What to do if we are getting foreclosure notices of the house we are renting but when I ask the landlord she is saying she is fixing it?

We are renting a house but we have been getting fore closure notices of the house. When I asked the land lord she says she is fixing it with the bank but they are still coming. We didn’t do another contract with her because she wouldn’t fix anything, so we have no contract but we still pay the rent. What should we do?

Asked on June 7, 2012 under Real Estate Law, California


Janet Martin / Janet Martin Attorney at Law

Answered 8 years ago | Contributor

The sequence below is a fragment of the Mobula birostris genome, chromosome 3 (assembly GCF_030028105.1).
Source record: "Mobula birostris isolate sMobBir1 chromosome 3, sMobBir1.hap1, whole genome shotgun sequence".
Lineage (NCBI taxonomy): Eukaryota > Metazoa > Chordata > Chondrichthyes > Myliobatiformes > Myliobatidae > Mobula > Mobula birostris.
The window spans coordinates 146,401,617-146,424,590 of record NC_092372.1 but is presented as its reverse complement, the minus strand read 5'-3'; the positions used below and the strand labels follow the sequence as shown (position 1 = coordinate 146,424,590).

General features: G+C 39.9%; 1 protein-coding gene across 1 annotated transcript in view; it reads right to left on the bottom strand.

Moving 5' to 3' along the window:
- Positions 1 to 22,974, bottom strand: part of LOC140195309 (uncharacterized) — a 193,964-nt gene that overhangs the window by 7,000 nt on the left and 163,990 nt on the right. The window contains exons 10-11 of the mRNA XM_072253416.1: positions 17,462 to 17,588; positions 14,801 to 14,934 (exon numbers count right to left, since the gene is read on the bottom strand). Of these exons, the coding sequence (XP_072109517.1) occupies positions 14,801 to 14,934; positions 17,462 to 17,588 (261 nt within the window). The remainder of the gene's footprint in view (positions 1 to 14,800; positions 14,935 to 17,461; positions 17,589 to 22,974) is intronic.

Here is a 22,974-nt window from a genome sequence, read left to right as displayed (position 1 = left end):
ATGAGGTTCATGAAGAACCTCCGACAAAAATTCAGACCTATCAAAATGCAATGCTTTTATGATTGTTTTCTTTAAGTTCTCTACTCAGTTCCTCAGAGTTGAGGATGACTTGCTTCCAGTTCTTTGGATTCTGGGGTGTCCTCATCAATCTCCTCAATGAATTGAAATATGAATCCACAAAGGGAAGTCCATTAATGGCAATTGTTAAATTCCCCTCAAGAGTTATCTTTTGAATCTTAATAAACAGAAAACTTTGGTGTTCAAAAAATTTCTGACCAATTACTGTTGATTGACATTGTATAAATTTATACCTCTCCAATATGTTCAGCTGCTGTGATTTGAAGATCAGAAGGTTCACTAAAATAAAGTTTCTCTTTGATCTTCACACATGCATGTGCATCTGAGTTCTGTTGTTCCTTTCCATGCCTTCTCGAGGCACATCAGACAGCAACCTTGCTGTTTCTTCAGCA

This is a common problem. And there are tenant protections in Calif to allow you ample notice if and when the lender does foreclose. The lender may even offer to pay you money to vacate the place or may continue to rent it to you. Your Landlord in theory is in breach of the lease (it continues on a month to month basis, same terms), but it is doubtful there is a term that requires the Landord to pay all mortgage payments on time---note to yourself with the next lease--because then you could be justified in stop paying the rent. You could anyway, and if she threatens to bring an unlawful detainer action (eviction), then she is probably telling the truth about working it out with the lender..if she is  expecting to get foreclosed she will not spend the money on an eviction. SInce you are month to month my guess is that she did not renew the lease because she is going to get foreclosed upon and with no lease you can be kicked out even quicker. My suggestion is to demand proof of whatever she says she is doing to fix the problem, and frankly just withhold rent and save for your moving expenses, 1st month and last. If she is serious about keeping the house, get a lease with provisions that address foreclosure and mortgage payments--it will protect you more if the home does get foreclosed. Otherwise you should start looking elsewhere and save your money. FINAL DANGER, you will get a Notice of Trustee's Sales which must be posted to the property 20 days prior to the sale.

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